, where it was inserted for the first time in 1920; in 1960 it was transferred to July 3, leaving June 28 for the Vigil of the Feast of Saints Peter and Paul, but in 1969 it was returned to June 28, the day of his death.

Biography


St. Irenaeus was born during the first half of the 2nd century (the exact date is disputed: between the years 115 and 125 according to some, or 130 and 142 according to others), Irenaeus is thought to have been a Greek from Polycarp's
Polycarp
Saint Polycarp was a 2nd century Christian bishop of Smyrna. According to the Martyrdom of Polycarp, he died a martyr, bound and burned at the stake, then stabbed when the fire failed to touch him...

 hometown of Smyrna
Smyrna
Smyrna was an ancient city located at a central and strategic point on the Aegean coast of Anatolia. Thanks to its advantageous port conditions, its ease of defence and its good inland connections, Smyrna rose to prominence. The ancient city is located at two sites within modern İzmir, Turkey...

 in Asia Minor
Asia Minor
Asia Minor is a geographical location at the westernmost protrusion of Asia, also called Anatolia, and corresponds to the western two thirds of the Asian part of Turkey...

, now İzmir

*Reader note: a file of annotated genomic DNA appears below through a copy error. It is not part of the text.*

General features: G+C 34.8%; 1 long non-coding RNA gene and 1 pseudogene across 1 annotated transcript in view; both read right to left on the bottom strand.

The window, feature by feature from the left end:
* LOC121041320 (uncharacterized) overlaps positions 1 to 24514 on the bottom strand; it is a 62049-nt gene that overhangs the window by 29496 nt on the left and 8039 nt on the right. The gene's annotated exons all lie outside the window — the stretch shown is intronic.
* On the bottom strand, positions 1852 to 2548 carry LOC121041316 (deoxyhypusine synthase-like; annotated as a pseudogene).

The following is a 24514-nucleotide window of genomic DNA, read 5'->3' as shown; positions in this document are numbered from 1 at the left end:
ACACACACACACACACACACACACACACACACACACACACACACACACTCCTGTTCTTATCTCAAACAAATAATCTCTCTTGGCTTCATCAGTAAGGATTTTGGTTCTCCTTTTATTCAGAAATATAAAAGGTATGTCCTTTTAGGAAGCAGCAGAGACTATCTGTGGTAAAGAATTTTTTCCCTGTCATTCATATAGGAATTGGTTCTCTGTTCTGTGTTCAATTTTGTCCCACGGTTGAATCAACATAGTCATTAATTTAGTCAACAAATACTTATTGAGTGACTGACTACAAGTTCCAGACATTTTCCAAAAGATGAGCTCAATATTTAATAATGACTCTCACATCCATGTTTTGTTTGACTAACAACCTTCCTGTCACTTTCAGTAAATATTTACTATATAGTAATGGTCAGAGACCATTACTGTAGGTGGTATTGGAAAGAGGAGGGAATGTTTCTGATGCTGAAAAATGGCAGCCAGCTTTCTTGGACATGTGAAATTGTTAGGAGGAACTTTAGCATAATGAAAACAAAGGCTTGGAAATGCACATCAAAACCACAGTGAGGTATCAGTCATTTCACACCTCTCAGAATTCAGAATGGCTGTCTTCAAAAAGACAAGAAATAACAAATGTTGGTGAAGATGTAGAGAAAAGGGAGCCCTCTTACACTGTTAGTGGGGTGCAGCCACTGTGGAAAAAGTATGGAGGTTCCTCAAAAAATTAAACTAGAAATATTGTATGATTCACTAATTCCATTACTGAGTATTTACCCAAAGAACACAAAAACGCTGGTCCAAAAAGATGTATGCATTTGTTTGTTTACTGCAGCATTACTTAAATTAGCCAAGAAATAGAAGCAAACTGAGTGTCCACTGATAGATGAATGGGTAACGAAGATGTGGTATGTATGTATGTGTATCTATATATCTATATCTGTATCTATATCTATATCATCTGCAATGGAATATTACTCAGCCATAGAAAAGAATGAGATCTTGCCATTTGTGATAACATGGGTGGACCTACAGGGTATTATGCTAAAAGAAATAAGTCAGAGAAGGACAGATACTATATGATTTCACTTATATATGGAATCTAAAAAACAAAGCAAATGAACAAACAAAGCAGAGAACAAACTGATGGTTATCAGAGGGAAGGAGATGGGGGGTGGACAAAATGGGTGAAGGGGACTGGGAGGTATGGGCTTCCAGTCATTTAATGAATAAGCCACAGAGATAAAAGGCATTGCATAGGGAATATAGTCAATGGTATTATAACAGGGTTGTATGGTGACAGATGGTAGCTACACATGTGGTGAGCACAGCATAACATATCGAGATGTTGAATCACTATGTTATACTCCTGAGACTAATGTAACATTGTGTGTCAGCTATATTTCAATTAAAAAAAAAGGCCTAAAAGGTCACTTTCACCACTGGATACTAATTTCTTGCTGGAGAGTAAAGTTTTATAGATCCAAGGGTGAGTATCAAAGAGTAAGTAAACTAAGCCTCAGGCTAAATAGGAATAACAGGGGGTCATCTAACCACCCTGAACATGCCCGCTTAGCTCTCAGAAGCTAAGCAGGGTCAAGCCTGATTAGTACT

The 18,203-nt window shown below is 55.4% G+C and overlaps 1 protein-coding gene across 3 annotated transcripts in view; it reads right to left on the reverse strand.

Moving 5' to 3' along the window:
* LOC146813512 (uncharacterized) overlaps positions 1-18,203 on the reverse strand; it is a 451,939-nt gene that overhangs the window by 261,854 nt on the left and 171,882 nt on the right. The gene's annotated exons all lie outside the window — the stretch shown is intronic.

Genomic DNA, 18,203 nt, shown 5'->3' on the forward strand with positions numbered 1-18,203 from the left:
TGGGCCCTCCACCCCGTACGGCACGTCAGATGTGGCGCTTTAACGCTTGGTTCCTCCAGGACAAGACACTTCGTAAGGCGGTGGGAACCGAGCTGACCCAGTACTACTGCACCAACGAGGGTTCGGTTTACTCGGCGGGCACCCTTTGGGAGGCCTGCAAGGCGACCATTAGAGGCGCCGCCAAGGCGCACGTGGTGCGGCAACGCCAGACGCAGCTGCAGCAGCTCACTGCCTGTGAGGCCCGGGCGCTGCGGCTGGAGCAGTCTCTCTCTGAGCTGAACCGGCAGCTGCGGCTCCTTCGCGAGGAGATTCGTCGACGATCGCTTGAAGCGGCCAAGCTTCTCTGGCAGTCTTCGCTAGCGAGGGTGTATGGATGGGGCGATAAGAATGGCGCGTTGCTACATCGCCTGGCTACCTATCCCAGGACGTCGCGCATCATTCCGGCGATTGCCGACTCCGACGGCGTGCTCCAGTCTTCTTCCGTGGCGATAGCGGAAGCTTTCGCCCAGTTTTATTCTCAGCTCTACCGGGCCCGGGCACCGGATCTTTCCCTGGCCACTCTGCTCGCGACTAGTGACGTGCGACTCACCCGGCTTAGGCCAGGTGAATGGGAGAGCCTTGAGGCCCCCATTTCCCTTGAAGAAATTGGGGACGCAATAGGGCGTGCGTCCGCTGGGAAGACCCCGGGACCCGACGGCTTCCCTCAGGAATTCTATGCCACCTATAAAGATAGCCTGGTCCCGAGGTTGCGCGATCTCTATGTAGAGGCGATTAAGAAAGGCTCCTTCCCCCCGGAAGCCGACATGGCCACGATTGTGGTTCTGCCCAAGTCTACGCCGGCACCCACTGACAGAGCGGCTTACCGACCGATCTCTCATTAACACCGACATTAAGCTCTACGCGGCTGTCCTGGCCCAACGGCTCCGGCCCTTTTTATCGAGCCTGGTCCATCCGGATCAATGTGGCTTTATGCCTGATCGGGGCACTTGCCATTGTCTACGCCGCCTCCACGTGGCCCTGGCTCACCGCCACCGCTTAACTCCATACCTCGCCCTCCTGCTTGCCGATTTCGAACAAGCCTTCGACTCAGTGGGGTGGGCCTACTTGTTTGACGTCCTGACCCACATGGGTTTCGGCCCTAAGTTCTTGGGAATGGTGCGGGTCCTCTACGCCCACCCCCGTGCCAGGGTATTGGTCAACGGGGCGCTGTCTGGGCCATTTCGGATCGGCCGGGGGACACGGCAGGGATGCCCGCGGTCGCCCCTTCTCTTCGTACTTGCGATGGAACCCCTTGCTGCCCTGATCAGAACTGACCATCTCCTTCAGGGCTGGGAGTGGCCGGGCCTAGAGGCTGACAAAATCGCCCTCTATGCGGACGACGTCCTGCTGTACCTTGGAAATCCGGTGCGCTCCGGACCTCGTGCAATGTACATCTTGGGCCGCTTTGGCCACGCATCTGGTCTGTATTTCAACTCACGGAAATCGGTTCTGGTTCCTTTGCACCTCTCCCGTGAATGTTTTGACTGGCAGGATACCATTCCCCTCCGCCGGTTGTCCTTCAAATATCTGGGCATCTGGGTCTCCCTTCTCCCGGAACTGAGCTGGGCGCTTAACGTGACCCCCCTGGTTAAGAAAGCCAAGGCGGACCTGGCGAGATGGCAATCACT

Izmir
Izmir is a large metropolis in the western extremity of Anatolia. The metropolitan area in the entire Izmir Province had a population of 3.35 million as of 2010, making the city third most populous in Turkey...

, Turkey
Turkey
Turkey , known officially as the Republic of Turkey , is a Eurasian country located in Western Asia and in East Thrace in Southeastern Europe...

. Unlike many of his contemporaries, he was brought up in a Christian family rather than converting as an adult.

During the persecution of Marcus Aurelius, the Roman Emperor from 161-180, Irenaeus was a priest of the Church of Lyon. The clergy of that city, many of whom were suffering imprisonment for the faith, sent him in 177 to Rome with a letter to Pope Eleuterus
Pope Eleuterus
Pope Saint Eleuterus, or Eleutherius, was Bishop of Rome from about 174 to 189 . He was born in Nicopolis in Epirus. His name is Greek for free....